Balsa Glider Design

Balsa Glider Design

Otto Lilienthal, a German pioneer of aviation also known as flying man quoted “To invent an airplane is nothing. To build one is something. But to fly is everything”. Building your own plane from pieces with bare hands and then seeing it soar in the sky can be the most satisfying personal experience. Balsa Glider Design (basically of wood) is an inexpensive vehicle for students to gain this experience while learning the basics of aerodynamics.

This article aims to provide you with all the concepts, workings and designing principles associated with balsa glider design. So that you can not only build but design your own glider according to your needs and preferences.

A glider is a heavier-than-air aircraft that is supported in flight by the dynamic reaction of the air against its lifting surfaces, and whose free flight does not depend on an engine. It is designed to glide after being towed aloft or launched from a catapult. In flight, a glider has three forces acting on it as compared to the four forces that act on a powered aircraft. Both types of aircraft are subjected to the forces of lift, drag, and weight. The powered aircraft has an engine that generates thrust, while the glider has no thrust. For a glider to fly, it must generate lift to oppose its weight. To generate lift, a glider must move through the air. The motion of a glider through the air also generates drag. In a powered aircraft, the thrust from the engine opposes drag, but a glider has no engine to generate thrust. With the drag unopposed, a glider quickly slows down until it can no longer generate enough lift to oppose the weight, and it then falls to earth.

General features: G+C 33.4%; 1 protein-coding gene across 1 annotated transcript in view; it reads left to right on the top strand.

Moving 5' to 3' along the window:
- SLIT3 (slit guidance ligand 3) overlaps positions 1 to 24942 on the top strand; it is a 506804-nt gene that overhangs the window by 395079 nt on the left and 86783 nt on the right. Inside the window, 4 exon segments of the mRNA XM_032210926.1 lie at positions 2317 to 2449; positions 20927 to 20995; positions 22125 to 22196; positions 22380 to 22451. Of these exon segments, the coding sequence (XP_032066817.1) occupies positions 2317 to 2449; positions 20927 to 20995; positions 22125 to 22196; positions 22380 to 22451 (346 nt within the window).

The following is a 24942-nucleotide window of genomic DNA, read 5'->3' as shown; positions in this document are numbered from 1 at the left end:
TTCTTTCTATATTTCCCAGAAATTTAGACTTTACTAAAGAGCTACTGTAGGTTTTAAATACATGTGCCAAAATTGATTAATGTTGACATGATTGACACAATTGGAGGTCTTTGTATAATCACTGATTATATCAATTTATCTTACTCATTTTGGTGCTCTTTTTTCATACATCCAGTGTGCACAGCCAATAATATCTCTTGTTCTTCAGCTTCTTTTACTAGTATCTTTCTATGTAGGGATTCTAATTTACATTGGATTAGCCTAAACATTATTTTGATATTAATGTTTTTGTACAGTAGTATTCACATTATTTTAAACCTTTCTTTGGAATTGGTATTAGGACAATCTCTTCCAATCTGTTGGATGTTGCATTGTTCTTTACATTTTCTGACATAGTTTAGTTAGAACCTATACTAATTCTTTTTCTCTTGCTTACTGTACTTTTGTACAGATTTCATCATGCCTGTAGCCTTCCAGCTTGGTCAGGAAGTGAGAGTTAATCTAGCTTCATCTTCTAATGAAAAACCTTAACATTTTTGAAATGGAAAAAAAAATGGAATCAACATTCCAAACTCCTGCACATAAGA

How does glider achieve the velocity needed for flight?

For balsa gliders, the aircraft is given an initial velocity by throwing the aircraft. Some larger balsa gliders employ a catapult made from rubber bands and a tow line to provide velocity and some initial altitude. Pulling the glider aloft gives the glider a certain amount of potential energy. The glider can trade the potential energy difference from a higher altitude to a lower altitude to produce kinetic energy, which means velocity. Gliders are always descending relative to the air in which they are flying.

How does the Balsa Glider Design work?

parts of balsa glider

  1. Fuselage links all the components together and supports most of the load when glider is on the ground.
  2. Wings  create the lift, allowing the aircraft to fly. But how do they create this lift? aerofoil                                                                                                      A cross section of a typical airplane wing will show the top surface to be more curved than the bottom surface. This shaped profile is called an ‘airfoil’ (or ‘aerofoil’).  As the fluid elements approach the wing, they split at the leading edge and meets again at the trailing edge. As a result, the air must go faster over the top of the wing since this distance traveled is larger. Bernoulli’s equation implies that pressure will be lower on the upper surface. This net pressure difference causes lift. Learn more about concepts of flying in our drone building course.